I am also sure of one other aspect of estate management. Had Ian Grindy still been the United Utilities Estate Manager in the Forest of Bowland, he would not have tolerated the dumping by any gamekeeper or shooting tenant of what was found on the United Utilities water catchment sever days ago above a stream. The material videoed below consisted of approx 300 discarded 12 gauge shot gun cartridges, several dozen smashed wine and spirit bottles, smashed wine glasses and at least 3 dozen beer cans which had all been used for target practice. All the above are an obvious fire risk as well as a danger to members of the public and livestock. It has now been estimated the lead pellets discharged from the discarded cartridges would have weighed approx 19 pounds. If anyone else had dumped these combined toxic materials upon a water catchment area used for public consumption, they would have been prosecuted. I wonder what the United Utilities management will do after viewing our images and video?

 

 

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6 comments to Is the Forest of Bowland about to become a possible Raptor Free Zone?

  • Between Crief and Aberfeldy in 2 valleys there was heather burning on Red Grouse moors on 21st April. Surely the latest any one can burn is 15th April! These burns were done as the number of Red Grouse were low but what about any other species. On 25th April a Stonechat was found on a moor with a brood of young! I rest my case. A fine of £5000 should be placed on the owner of those moors with photographic evidence to show the burning as all bird’s nests are protected by law.

  • Paul Tresto

    I hope that United Utilities will complain to the shooting tenant and make him clean this disgraceful mess up. This goes to show the type of people who look after and shoot grouse. This is an AONB – any ordinary member of the public caught doing this would be fined for fly tipping. Maybe worth passing this on to environmental health and the EA?

    That said I have confidence that UU will take this up with the grouse shooting tenant and ensure it is cleaned up and does not happen again. It all looks very recent.

    Not the kind of thing UU want in their annual report or brought up at their AGM.

  • Paul Tresto

    Has anyone or RP forwarded these photographs directly to UU Public Relations / Investor relations and alerted them officially to it – and asked what they are going to do about it? Perhaps all UU customers should send an e-mail in to UU?

    Editor’s Comment.Paul we sent a copy of the story via twitter, no reply so far.

  • Adam L

    No more evidence is needed to the raptor extermination that has gone on in Bowland. It’s a national disgrace and should be widely published to the general public. I wonder what Ian Botham would say to this overwhelming evidence.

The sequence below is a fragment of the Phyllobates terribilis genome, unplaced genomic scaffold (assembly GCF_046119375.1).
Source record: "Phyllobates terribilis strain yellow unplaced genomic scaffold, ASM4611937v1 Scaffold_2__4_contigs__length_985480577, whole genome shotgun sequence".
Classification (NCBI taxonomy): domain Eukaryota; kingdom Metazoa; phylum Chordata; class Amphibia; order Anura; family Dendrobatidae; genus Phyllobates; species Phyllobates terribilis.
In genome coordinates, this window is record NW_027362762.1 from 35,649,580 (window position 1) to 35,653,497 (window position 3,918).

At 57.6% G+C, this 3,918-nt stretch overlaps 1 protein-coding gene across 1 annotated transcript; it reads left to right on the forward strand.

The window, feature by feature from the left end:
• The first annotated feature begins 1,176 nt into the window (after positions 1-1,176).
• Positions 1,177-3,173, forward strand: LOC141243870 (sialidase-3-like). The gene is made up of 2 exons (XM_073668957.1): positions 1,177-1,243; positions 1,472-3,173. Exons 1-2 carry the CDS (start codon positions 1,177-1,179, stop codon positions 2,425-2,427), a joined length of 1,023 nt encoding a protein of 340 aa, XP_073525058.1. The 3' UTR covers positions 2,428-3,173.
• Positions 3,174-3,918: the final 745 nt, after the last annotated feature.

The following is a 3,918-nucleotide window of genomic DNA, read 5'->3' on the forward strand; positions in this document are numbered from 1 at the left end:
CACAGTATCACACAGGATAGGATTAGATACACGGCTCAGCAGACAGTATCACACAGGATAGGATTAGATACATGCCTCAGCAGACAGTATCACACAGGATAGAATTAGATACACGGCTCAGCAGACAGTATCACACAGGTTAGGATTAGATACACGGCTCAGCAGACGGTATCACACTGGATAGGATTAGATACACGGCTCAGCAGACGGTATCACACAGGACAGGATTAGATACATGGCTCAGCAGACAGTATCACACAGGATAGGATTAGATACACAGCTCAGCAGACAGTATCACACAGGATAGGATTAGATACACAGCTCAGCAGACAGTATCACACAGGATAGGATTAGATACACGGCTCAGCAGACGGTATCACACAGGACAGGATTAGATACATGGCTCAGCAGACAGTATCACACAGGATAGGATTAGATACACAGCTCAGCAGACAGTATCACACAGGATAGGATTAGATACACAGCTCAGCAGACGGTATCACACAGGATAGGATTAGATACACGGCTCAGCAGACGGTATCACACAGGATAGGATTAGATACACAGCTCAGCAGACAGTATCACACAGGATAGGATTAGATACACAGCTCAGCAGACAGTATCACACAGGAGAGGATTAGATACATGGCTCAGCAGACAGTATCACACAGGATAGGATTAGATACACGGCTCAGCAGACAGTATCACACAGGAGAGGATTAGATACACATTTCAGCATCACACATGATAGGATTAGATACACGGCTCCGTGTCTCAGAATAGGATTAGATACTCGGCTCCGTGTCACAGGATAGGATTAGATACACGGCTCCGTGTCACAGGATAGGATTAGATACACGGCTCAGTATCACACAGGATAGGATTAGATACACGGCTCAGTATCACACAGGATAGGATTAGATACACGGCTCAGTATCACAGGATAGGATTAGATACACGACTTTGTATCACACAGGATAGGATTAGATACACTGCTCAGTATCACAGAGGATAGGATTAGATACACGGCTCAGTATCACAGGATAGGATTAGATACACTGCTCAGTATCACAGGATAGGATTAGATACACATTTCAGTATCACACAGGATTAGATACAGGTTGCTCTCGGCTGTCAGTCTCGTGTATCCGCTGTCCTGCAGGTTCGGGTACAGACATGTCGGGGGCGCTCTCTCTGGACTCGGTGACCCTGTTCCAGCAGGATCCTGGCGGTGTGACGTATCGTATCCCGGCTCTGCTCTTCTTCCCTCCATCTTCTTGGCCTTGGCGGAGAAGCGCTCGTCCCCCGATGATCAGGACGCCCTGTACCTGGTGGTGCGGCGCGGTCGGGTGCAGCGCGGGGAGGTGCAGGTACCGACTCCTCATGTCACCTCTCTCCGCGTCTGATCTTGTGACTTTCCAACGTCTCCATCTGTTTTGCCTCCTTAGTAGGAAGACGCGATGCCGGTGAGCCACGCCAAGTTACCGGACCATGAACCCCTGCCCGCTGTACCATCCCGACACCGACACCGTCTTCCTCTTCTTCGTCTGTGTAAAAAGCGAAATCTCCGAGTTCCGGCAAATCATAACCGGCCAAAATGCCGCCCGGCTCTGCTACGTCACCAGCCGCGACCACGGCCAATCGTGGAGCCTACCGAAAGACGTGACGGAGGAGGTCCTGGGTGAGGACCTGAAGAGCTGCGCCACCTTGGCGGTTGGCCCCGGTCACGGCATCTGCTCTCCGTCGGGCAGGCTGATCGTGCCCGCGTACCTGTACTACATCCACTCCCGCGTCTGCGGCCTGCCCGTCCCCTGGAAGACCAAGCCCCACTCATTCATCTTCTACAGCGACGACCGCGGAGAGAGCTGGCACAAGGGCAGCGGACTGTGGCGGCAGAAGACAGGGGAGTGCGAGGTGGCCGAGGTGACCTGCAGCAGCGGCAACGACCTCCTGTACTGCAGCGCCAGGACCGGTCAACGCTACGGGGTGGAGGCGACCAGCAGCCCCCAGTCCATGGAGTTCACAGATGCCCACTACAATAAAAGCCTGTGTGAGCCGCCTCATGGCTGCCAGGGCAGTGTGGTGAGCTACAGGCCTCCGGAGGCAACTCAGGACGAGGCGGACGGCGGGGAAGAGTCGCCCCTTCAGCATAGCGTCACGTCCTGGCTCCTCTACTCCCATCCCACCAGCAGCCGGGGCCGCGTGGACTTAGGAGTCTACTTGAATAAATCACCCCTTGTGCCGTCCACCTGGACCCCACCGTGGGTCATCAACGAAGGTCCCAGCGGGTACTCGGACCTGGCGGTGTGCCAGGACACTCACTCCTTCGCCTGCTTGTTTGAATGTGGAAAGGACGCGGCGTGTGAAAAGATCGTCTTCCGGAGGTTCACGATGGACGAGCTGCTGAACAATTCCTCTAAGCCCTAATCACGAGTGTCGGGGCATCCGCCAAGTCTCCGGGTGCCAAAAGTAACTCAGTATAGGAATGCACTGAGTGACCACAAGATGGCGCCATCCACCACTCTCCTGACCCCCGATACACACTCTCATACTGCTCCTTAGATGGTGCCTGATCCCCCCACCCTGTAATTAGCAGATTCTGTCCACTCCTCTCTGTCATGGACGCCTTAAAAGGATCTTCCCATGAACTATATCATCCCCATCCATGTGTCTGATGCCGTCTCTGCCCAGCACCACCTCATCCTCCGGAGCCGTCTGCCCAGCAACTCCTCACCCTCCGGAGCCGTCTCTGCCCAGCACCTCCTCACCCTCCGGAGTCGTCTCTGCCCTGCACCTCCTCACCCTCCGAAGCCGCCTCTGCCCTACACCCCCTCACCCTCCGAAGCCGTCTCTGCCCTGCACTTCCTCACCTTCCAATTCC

• Bird lover & concerned U.U. customer!

    Dear God! That is an Absolute Disgrace and makes a mockery of the signs, asking for folk to tidy up after themselves for risk of fire. Especially so, after the recent wildfire up Saddleworth! United Utilities will be hearing about this and I can guarantee you that much. Would anyone happen to have the email/twitter/postal address of the very top CEO or whoever is best to report this Toxic Fly-Tipping to? I am staggered by the footage and pictures. Let’s see how the shooting fraternity attempt to defend this then, as they seem hellbent on rubbishing anything at all which paints them in a negative light. United Utilities must be pressured into removing any licence to shoot on their land and return any licences for the NWRG for better land access and permission to actually do what they do best and help to prevent the historic Bowland breeding grounds of birds such as the Hen Harrier and Peregrine Falcon becoming a Raptor Free Zone!

  • bob

    The article is somewhat inaccurate, 1974 is an exaggeration, there were several peregrine territories in FoB in the mid nineties. (up Bleadale and Hodder and elsewhere. Mind you they weren’t always very successful! (I’m sure people can guess why…)

    As for the shooting party detritus well I’ve seen the exact same garbage (cartridges, beer cans and bottles) dumped at the end of a land rover track to shooting butts up Hareden in the early nineties.

    Editors Comment Bob the article was accurate, there was only one peregrine territory occupied in Bowland in 1974. How may we ask is one nest an exagguration? Are you suggesting there were none at all? We do agree many of the nests that existed in the early 1990’s did fail due to their persecution, as they still do.